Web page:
Department of Medicine, Division of Preventive and Behavioral Medicine; Commonwealth Medicine, Massachusetts Supranational TB Reference Laboratory
Behavior and Behavior Mechanisms | Dietetics and Clinical Nutrition | Nutrition | Nutritional and Metabolic Diseases | Preventive Medicine
The effect of skipping breakfast on health, especially in adults, remains a controversial topic. A secondary data analysis was conducted to examine associations between breakfast eating patterns and weight loss, nutrient intake, and metabolic parameters among participants with metabolic syndrome (MetS) (n = 240). Three randomly selected 24-h dietary recalls were collected from each participant at baseline and at the one-year visit. Skipped breakfast was seen in 32.9% at baseline and in 17.4% at the one-year visit, respectively. At baseline, after adjustment for demographics and physical activity, participants who ate breakfast had a higher thiamin, niacin, and folate intake than did breakfast skippers (p < 0.05); other selected parameters including body weight, dietary quality scores, nutrient intake, and metabolic parameters showed no significant differences between the two groups (p > /= 0.05). From baseline to one year, after adjustment for covariates, mean fat intake increased by 2.7% (95% confidence intervals (CI): -1.0, 6.5%) of total energy in breakfast skippers in comparison to the 1.2% decrease observed in breakfast eaters (95% CI: -3.4, 1.1%) (p = 0.02). Mean changes in other selected parameters showed no significant differences between breakfast skippers and eaters (p > 0.05). This study did not support the hypothesis that skipping breakfast has impact on body weight, nutrient intakes, and selected metabolic measures in participants with MetS.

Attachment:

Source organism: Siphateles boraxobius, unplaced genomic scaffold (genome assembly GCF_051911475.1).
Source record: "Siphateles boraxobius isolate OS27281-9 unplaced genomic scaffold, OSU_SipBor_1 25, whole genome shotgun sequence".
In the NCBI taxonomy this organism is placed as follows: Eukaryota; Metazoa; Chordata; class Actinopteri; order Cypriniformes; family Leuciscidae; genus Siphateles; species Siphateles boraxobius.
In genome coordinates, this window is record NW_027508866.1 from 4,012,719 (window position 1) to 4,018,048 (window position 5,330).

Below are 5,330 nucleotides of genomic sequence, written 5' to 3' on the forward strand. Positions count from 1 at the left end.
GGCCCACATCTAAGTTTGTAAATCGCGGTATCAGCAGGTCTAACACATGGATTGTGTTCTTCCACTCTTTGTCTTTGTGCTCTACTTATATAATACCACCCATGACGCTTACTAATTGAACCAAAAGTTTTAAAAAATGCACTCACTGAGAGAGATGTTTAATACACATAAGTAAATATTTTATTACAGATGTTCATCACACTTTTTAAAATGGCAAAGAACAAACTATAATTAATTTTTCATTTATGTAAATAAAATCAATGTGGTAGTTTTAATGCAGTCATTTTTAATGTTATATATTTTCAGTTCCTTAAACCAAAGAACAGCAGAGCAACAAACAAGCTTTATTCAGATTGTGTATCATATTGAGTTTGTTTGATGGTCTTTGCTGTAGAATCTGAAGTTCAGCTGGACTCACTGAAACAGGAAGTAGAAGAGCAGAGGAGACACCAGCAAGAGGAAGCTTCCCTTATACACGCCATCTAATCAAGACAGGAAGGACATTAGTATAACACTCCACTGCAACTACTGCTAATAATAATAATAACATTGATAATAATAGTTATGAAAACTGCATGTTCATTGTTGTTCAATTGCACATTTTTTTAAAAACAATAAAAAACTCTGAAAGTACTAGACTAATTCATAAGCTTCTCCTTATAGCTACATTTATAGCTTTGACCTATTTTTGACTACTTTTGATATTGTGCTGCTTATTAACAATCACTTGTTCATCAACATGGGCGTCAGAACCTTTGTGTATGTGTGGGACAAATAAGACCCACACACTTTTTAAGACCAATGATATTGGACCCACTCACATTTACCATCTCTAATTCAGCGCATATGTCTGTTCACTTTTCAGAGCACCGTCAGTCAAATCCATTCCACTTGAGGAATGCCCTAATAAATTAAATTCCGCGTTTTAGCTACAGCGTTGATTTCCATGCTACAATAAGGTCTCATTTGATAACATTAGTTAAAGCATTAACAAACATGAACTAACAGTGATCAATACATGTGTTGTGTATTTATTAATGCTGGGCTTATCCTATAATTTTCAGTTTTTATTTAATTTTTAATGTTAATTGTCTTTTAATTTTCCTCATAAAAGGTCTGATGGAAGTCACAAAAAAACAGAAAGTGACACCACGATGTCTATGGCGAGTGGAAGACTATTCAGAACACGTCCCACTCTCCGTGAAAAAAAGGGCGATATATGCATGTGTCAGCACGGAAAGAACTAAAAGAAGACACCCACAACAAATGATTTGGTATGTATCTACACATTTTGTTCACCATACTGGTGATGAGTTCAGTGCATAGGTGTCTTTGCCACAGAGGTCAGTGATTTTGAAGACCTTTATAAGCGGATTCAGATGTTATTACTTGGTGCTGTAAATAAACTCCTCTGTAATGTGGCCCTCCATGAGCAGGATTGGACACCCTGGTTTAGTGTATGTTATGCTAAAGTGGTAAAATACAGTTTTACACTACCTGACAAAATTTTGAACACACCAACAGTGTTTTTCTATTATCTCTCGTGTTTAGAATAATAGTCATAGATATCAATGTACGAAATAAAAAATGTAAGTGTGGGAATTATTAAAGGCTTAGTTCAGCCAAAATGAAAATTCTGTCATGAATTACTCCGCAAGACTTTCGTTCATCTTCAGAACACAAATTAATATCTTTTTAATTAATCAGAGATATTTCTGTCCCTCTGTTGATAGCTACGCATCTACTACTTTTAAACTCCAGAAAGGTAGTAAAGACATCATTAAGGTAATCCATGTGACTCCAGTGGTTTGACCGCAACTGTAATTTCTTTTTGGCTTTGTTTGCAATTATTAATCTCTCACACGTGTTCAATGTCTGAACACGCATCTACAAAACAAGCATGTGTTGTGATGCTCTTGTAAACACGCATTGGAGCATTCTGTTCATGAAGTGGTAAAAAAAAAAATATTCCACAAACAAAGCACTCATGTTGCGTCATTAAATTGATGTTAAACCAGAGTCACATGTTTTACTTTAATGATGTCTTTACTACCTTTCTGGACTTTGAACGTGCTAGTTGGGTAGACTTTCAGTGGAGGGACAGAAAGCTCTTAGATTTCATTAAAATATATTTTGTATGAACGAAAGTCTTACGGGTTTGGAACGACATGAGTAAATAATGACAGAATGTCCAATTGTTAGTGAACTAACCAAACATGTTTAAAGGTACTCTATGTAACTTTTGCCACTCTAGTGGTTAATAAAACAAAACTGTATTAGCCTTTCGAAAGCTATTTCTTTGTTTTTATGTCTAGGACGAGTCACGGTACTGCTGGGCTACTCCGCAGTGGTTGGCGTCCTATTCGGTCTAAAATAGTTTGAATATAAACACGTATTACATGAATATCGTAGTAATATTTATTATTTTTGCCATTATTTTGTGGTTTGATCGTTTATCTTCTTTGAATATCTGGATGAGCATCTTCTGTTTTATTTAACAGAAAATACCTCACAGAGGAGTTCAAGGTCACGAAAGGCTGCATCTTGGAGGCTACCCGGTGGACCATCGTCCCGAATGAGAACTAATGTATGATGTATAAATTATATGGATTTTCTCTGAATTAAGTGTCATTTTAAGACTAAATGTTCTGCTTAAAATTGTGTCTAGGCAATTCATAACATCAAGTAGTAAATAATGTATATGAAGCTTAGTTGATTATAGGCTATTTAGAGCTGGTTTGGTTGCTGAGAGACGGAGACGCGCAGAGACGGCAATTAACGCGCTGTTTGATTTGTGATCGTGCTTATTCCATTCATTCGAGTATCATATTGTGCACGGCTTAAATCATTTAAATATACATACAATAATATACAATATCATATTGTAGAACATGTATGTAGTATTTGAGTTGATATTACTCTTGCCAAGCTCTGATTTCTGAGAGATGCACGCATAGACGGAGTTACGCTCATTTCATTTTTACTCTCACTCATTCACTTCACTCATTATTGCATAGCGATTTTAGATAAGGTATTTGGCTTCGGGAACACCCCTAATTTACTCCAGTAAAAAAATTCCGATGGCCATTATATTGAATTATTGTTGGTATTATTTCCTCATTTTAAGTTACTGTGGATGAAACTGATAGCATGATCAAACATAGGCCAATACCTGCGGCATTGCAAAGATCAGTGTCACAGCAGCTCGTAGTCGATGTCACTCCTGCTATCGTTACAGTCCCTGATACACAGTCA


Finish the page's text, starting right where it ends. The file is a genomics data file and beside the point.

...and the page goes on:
breakfast skipping, metabolic syndrome, nutrient intake, weight loss
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DOI of Published Version
Nutrients. 2017 Apr 14;9(4). pii: E384. doi: 10.3390/nu9040384. Link to article on publisher's site
Zhang L, Cordeiro LS, Liu J, Ma Y. (2017). The Association between Breakfast Skipping and Body Weight, Nutrient Intake, and Metabolic Measures among Participants with Metabolic Syndrome. Open Access Articles. https://doi.org/10.3390/nu9040384. Retrieved from https://escholarship.umassmed.edu/oapubs/3138
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